Samsung Electronics Set to Achieve Record-High Profits for Q2

Samsung Electronics announced on Friday that it expects record-high Q2 operating profits, to the tune of USD 12.1 billion. This puts the company on track to achieve the highest profits in its history for the full year, and will allow Samsung Electronics to set itself apart from its main competitors.


This achievement is partially due to Samsung Electronics’ status as the world’s largest supplier of memory chips, which are seeing increased global demand from other tech companies (including giants like Google). Samsung faces no significant competition in this category as no other global manufacturer can match its total output of memory chips. Samsung’s semiconductor division is estimated to have generated nearly USD 7 billion during Q2, accounting for more than half of the quarter’s total profits. This, along with sharp demand for its new Samsung Galaxy S8 smartphone model, has allowed Samsung to continue to generate substantial profits despite somewhat decreased sales of its older smartphones.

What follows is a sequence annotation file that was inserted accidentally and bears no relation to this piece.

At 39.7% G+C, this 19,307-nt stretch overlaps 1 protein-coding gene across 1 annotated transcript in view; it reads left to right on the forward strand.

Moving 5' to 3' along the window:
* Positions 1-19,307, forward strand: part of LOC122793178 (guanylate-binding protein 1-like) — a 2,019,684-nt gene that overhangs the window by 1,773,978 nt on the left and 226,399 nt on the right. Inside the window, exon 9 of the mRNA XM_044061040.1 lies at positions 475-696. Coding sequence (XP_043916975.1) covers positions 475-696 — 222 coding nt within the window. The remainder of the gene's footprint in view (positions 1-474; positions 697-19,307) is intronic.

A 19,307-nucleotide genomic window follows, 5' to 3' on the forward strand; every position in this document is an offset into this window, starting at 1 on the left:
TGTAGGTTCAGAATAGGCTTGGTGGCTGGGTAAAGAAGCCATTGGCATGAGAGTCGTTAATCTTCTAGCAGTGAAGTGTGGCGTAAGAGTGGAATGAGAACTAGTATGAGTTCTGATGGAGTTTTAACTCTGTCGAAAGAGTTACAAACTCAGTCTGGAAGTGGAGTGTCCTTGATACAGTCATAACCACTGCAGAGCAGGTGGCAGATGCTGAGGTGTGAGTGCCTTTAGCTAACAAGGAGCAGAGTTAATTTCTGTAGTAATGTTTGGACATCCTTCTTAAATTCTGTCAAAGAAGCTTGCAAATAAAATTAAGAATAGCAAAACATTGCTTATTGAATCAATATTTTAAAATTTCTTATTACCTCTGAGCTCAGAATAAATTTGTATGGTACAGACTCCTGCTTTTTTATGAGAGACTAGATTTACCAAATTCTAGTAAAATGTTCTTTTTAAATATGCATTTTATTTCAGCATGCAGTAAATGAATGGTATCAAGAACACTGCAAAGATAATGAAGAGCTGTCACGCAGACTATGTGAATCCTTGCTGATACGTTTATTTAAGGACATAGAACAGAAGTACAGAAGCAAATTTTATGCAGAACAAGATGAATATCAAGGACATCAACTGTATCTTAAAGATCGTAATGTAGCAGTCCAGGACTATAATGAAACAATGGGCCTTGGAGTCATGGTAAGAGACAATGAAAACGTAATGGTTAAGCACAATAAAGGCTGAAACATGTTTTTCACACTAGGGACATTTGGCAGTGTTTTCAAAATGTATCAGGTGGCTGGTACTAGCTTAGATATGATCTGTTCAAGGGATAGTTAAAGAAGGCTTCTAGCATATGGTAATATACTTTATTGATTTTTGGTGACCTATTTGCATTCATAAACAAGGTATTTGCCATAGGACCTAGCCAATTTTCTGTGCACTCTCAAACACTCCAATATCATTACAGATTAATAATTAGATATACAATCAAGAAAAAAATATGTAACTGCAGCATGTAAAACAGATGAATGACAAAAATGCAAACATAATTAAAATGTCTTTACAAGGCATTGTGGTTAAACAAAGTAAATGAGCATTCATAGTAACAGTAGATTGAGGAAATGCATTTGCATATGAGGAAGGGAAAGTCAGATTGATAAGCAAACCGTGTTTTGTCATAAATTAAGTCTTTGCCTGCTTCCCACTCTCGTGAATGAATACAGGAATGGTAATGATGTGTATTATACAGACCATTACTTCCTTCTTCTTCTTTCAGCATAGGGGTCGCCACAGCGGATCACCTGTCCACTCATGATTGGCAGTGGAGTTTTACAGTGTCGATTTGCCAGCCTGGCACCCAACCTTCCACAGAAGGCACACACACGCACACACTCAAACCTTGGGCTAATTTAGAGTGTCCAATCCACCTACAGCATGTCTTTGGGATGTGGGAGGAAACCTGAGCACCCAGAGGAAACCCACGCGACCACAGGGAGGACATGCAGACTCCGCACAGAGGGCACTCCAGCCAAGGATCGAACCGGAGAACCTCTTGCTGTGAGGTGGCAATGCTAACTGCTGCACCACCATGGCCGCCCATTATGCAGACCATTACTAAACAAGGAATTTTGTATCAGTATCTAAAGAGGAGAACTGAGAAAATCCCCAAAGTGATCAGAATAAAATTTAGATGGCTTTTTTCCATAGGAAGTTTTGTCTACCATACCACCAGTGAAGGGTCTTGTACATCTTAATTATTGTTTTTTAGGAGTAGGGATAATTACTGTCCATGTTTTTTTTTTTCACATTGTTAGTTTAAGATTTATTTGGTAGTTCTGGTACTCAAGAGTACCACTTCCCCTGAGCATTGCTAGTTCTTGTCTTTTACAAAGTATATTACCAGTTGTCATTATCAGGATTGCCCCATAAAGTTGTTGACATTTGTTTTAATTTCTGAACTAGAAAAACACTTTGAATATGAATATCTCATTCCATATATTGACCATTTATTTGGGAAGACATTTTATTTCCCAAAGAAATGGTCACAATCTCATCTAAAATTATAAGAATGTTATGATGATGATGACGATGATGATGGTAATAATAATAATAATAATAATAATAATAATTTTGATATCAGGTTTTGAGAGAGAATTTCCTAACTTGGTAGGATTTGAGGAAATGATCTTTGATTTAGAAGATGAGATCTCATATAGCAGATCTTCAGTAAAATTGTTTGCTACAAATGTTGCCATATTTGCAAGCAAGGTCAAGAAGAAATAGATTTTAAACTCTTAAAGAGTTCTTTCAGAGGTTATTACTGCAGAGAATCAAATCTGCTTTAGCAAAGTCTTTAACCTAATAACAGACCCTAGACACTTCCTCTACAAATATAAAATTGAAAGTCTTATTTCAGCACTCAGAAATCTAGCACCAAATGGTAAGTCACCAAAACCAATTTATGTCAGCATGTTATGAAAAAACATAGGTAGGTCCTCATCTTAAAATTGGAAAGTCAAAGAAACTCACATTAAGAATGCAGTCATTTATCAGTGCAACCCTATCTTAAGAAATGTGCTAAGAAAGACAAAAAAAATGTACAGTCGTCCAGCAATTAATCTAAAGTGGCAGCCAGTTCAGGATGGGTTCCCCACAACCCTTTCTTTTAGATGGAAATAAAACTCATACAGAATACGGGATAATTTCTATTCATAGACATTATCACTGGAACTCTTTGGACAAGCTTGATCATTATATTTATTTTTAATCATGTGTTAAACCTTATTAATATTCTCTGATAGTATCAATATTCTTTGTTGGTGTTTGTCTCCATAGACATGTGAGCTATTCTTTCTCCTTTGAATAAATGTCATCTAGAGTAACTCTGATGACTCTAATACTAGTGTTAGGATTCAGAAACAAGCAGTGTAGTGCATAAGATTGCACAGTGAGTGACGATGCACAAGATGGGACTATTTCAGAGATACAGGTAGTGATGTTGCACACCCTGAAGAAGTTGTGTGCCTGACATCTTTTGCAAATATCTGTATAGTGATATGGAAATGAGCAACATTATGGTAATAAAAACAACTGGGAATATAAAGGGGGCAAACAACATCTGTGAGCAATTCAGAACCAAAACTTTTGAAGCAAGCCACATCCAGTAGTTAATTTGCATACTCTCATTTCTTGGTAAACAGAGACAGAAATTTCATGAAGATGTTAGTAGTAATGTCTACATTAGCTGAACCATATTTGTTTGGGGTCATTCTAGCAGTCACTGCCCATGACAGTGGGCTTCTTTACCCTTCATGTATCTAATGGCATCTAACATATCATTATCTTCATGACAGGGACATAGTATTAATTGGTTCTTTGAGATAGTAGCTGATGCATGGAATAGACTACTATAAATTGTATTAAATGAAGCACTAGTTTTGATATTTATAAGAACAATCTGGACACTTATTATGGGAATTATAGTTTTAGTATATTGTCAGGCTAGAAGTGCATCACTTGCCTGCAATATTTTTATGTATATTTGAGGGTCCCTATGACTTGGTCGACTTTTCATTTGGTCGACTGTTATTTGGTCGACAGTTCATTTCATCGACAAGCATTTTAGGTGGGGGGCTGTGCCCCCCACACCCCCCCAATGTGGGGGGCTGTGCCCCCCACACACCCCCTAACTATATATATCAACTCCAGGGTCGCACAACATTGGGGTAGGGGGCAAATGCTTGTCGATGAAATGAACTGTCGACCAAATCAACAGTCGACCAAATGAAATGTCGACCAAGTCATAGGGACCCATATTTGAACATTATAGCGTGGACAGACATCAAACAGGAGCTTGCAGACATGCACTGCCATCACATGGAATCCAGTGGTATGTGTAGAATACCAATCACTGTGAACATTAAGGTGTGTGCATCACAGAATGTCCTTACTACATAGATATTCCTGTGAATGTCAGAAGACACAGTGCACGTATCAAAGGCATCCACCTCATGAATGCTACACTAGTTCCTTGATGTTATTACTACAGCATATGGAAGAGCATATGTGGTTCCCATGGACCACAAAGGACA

Demand is expected to ramp up from global tech giants need to expand their server capacities as data continues to grow. Samsung Electronics also announced earlier last week that it will invest a minimum of USD 18.6 billion in South Korea in order to broaden its leading position in memory chips, as well as next-generation smartphone displays. This investment will create roughly 50,000 jobs. The company also intends to expand its NAND chip plant in Xian, China, in order to meet demand for the chips from manufacturers of high-end storage devices.


If Samsung Electronics’ earnings preview is met, this would reportedly make the company more profitable than Apple, its main rival, in Q2. Incidentally, Samsung Electronics supplies its memory chips for Apple’s iPhone models.


These profits are especially impressive considering the negative press that Samsung Electronics endured last year after exploding batteries in its Galaxy Note 7 smartphones required a mass recall of the product. Many airlines banned the phones from their planes due to the risk posed of a fire during flight resulting from a battery explosion.


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